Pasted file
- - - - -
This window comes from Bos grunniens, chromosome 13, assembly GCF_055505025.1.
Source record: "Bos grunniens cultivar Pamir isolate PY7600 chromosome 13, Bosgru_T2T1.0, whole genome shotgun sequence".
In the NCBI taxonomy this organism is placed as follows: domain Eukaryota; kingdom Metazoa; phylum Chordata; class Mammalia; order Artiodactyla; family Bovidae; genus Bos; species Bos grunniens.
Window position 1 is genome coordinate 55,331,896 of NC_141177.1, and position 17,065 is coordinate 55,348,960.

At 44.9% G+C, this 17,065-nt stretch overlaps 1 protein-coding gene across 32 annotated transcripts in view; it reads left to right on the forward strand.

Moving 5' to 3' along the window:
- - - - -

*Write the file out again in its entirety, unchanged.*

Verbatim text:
This window comes from Bos grunniens, chromosome 13, assembly GCF_055505025.1.
Source record: "Bos grunniens cultivar Pamir isolate PY7600 chromosome 13, Bosgru_T2T1.0, whole genome shotgun sequence".
In the NCBI taxonomy this organism is placed as follows: domain Eukaryota; kingdom Metazoa; phylum Chordata; class Mammalia; order Artiodactyla; family Bovidae; genus Bos; species Bos grunniens.
Window position 1 is genome coordinate 55,331,896 of NC_141177.1, and position 17,065 is coordinate 55,348,960.

At 44.9% G+C, this 17,065-nt stretch overlaps 1 protein-coding gene across 32 annotated transcripts in view; it reads left to right on the forward strand.

Moving 5' to 3' along the window: